Linux in a Nutshell covers the core commands available on common Linux distributions. This isn't a scaled-down quick reference of common commands, but a complete reference containing all user, programming, administration, and networking commands.
Commands with complete lists of options
Shell syntax for the bash,and tcsh shells
emacs, vi, and ex editing commands
sed and gawk commands
LILO and Loadlin options
Software development commands
This book also documents a wide range of GNU tools for UNIX users who have GNU versions of standard UNIX tools. You'll find all the essential commands you need to run your system, as well as all the commands that historically have been included on UNIX systems.
New material in the second edition includes the popular LILO and Loadlin programs used for dual-booting, a Perl quick-reference, and RCS/CVS source control commands. Linux in a Nutshell is a must for any Linux user; it weighs less than a stack of manual pages, but gives you everything you need for common, day-to-day use.
Our look is the result of reader comments, our own experimentation, and feedback from distribution channels. Distinctive covers complement our distinctive approach to technical topics, breathing personality and life into potentially dry subjects. The animal featured on the cover of Linux in a Nutshell is an Arabian horse. Known for its grace and intelligence, the Arabian is one of the oldest breeds of horse, with evidence of its existence dating back 5000 years. The Arabian was very instrumental as an ancestor to other popular breeds, most notably the Thoroughbred in the 17th and 18th centuries. Possibly one of the more characteristic horse breeds, the typical Arabian has large expressive eyes and nostrils, small ears, and a short, sturdy back. Its stamina suits it particularly well for endurance riding, where the breed dominates the sport. Its wonderful temperament makes the Arabian an all-around favorite riding horse in North America, though it also can be found in more specialized competitions such as dressage, jumping, and reining. Edie Freedman designed the cover of this book, using a 19th-century engraving from the Dover Pictorial Archive. The cover layout was produced by Kathleen Wilson, using QuarkXPress 3.32 with ITC Garamond font from Adobe.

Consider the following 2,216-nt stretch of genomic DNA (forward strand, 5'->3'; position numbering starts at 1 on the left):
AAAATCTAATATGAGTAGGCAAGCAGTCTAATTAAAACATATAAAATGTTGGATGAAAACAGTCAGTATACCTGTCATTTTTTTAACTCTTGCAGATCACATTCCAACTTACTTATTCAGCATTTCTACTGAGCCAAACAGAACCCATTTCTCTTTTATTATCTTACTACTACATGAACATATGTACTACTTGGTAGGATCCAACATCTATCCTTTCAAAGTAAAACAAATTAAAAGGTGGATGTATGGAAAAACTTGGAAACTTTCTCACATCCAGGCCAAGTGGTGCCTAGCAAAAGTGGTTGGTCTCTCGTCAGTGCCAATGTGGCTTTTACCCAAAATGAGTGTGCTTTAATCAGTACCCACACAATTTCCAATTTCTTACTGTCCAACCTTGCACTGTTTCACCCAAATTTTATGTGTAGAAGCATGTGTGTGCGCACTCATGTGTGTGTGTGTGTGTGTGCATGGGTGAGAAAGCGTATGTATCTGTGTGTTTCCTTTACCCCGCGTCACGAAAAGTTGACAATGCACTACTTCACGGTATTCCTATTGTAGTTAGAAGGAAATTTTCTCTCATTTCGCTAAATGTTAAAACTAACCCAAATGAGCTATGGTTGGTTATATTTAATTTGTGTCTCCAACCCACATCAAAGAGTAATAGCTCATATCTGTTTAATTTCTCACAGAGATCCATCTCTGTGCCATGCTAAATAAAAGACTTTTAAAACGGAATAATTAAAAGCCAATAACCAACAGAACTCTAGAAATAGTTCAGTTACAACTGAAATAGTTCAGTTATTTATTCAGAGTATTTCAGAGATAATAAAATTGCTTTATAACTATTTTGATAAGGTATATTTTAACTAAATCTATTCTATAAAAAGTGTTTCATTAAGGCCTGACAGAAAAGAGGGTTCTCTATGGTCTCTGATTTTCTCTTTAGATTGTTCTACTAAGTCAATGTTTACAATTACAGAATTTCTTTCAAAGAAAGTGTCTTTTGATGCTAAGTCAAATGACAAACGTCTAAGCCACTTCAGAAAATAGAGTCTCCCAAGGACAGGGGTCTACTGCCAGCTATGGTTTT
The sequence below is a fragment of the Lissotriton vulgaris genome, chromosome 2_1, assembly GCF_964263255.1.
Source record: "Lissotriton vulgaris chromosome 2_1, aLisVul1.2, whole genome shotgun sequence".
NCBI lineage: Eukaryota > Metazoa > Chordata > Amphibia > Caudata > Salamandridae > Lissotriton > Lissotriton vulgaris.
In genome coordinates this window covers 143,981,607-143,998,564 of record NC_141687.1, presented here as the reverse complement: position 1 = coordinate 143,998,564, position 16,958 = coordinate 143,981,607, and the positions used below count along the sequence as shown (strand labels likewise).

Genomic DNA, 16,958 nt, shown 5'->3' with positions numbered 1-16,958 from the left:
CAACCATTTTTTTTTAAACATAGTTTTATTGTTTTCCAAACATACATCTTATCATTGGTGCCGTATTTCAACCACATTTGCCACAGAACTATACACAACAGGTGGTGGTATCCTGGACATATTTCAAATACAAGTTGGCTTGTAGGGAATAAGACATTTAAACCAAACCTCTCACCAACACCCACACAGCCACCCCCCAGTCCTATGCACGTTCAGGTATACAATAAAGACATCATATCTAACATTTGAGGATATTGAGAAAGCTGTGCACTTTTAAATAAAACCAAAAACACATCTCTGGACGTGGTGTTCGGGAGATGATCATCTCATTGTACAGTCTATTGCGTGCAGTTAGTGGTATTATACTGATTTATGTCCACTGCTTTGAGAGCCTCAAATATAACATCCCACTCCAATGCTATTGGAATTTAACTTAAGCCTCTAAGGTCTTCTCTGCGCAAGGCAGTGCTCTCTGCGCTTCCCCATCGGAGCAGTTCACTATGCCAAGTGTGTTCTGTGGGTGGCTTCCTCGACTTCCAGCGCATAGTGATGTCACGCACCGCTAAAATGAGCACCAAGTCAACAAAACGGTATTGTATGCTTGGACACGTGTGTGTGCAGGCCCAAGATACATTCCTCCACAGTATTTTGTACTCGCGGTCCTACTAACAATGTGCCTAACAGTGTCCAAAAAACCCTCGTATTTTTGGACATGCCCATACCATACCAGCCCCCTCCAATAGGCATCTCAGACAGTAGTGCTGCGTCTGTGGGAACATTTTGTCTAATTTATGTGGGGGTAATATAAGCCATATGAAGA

Nicole Gipson Arigo was the production editor and project manager. Claire Cloutier LeBlanc and Sheryl Avruch provided quality control reviews. Seth Maislin wrote the index, and Robert Romano created the illustrations in Adobe Photoshop 4.0 and Macromedia Freehand 7.0. The inside layout was designed by Edie Freedman and Nancy Priest and was formatted in troff by Len Muellner, using ITC Garamond Light and ITC Garamond Book fonts.